It’s playoff time in the NHL and hockey fans in two of Canada’s three largest cities are on the outside looking in.
Both the Vancouver Canucks and Toronto Maple Leafs could not squeeze into the 16-team postseason. For the Leafs, a colossal collapse in March spelled their demise. For the Canucks, a good first couple of months disintegrated into a season of odd incidents and poor play.
Both have quickly turned to big names in the game to help turn around their fortunes.
The Canucks have brought iconic former captain Trevor Linden back into the fold after he spent six years in the hockey wilderness. The Leafs have secured Brendan Shanahan from the league office, a hall-of-famer who has won both a Stanley Cup and Olympic gold.
The big question now is whether these two greats on the ice, now with grey hair sprinkling their former mullets, can turn around the fortunes of these franchises.
Linden’s task looks larger than that of Shanahan’s. The game has passed the Canucks. It’s all about speed and size now, and the Canucks’ core players, specifically the Sedin brothers, have never been known for their fleetness of foot. They are smart, skilled and tougher than they are given credit for — they are not, however, fast.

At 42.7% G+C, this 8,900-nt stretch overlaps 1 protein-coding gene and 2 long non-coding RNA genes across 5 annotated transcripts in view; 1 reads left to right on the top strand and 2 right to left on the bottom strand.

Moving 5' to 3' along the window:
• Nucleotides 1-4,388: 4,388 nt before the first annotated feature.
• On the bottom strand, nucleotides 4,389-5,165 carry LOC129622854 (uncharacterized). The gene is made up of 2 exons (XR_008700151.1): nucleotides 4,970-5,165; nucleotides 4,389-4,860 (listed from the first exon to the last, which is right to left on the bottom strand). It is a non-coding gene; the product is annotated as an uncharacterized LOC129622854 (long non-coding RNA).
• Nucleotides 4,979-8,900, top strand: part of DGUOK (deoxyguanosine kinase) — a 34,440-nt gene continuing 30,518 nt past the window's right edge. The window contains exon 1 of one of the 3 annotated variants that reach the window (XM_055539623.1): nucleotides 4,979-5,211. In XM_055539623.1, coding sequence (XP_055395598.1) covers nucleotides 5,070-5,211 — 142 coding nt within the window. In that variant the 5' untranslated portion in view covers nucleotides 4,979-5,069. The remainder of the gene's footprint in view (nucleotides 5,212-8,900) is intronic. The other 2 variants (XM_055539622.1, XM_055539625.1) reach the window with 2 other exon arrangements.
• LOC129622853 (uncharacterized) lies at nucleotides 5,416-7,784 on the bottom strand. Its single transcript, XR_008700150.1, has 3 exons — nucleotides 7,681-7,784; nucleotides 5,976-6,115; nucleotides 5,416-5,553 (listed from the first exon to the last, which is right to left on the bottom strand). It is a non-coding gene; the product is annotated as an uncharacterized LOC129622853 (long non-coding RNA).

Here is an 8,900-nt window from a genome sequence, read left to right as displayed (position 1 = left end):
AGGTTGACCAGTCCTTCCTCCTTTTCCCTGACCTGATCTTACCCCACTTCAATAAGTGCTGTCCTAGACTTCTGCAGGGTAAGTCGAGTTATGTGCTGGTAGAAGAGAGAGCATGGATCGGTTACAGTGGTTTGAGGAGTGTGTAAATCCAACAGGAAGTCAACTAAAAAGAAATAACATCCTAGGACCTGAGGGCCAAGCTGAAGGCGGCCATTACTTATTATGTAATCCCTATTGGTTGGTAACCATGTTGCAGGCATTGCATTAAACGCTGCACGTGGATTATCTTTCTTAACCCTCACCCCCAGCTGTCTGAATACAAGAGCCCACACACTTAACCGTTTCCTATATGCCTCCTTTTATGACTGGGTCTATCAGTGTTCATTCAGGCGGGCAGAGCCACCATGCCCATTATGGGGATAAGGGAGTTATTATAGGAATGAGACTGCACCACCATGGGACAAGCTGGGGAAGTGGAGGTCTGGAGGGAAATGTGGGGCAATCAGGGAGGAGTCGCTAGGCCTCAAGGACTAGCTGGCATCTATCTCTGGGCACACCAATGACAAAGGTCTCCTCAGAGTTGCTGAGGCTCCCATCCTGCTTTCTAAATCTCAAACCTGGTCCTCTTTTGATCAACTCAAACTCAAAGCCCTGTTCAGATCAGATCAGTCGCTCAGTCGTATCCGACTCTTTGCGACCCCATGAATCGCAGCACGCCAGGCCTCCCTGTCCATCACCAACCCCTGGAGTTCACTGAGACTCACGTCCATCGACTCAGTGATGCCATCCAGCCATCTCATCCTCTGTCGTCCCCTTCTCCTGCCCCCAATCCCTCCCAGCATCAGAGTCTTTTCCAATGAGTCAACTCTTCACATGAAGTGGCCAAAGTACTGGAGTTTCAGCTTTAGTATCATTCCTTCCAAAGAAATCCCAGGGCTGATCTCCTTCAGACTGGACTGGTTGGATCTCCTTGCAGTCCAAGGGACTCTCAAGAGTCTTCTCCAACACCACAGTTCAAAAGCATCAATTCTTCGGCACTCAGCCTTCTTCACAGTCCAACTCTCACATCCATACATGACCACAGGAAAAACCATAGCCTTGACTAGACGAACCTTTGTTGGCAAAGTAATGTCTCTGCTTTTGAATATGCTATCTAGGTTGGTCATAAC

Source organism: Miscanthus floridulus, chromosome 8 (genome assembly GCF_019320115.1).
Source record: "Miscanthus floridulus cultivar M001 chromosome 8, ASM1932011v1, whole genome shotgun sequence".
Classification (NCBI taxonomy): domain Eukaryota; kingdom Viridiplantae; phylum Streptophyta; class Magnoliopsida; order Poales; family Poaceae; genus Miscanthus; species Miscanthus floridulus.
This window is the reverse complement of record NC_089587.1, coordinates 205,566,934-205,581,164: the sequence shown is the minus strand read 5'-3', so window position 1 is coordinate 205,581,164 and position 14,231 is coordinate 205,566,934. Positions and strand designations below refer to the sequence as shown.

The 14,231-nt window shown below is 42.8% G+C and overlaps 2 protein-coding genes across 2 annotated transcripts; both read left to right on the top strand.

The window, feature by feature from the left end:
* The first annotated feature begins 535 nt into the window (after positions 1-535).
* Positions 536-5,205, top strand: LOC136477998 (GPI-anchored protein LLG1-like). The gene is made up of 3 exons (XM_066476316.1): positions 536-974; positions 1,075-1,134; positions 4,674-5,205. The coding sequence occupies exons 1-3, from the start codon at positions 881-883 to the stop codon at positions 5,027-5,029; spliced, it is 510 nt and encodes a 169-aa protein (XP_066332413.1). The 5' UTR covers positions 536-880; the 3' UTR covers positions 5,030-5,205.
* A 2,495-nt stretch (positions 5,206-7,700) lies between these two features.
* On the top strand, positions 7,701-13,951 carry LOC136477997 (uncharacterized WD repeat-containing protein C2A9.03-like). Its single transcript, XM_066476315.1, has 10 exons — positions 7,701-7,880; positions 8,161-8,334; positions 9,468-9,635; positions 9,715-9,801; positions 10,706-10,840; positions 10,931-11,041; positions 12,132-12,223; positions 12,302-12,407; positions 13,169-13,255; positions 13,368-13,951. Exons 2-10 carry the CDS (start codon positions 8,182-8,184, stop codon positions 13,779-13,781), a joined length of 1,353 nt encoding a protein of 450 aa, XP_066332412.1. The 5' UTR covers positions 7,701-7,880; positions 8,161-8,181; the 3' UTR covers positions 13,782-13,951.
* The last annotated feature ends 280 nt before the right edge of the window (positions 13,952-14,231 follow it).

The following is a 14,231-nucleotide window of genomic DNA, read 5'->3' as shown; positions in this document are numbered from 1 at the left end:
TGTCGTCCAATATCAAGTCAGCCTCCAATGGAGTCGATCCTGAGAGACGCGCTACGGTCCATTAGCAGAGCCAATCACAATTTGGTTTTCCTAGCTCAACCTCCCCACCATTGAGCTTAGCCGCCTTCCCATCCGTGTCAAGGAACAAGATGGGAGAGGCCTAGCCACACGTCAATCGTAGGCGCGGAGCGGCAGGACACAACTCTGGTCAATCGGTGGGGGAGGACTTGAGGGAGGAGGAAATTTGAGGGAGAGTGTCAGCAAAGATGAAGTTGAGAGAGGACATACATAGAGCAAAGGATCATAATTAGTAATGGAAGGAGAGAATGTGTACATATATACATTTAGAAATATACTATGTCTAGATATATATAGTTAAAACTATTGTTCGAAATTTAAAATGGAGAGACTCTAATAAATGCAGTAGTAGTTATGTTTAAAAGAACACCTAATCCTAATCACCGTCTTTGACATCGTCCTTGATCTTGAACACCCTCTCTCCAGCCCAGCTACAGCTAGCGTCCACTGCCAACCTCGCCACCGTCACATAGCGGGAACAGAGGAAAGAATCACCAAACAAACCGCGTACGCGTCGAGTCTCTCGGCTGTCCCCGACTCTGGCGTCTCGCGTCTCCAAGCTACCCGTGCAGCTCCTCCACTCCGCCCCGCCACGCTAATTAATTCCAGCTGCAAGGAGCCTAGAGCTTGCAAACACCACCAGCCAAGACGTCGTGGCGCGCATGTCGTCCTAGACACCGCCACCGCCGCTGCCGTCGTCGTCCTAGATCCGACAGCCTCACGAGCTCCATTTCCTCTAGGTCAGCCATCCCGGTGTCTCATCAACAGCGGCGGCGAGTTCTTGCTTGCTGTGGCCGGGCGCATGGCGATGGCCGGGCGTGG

One could argue neither of these big announcements from the Canucks or Leafs amounts to a hill of beans. Even someone with a smidgeon of hockey sense could tell you the Leafs need reliable defencemen. Shanny going to play D? Does Linden have a time machine to get the speedy Pavel Bure back on the ice?
These announcements are window dressing, at best. Bring in a big name, parade him in front of the cameras, mollify the disappointed season ticket holders. With huge, no-trade player contracts stifling both teams, we wish Linden and Shanahan luck.
So, for whom do we cheer when the quest for the greatest trophy in pro sports begins on Wednesday? The last remaining Canadian-based team, Les Habitants? No thanks.
We will scour the rosters, find the team with the highest percentage of B.C. and Canadian-born players, and go that route.
– Black Press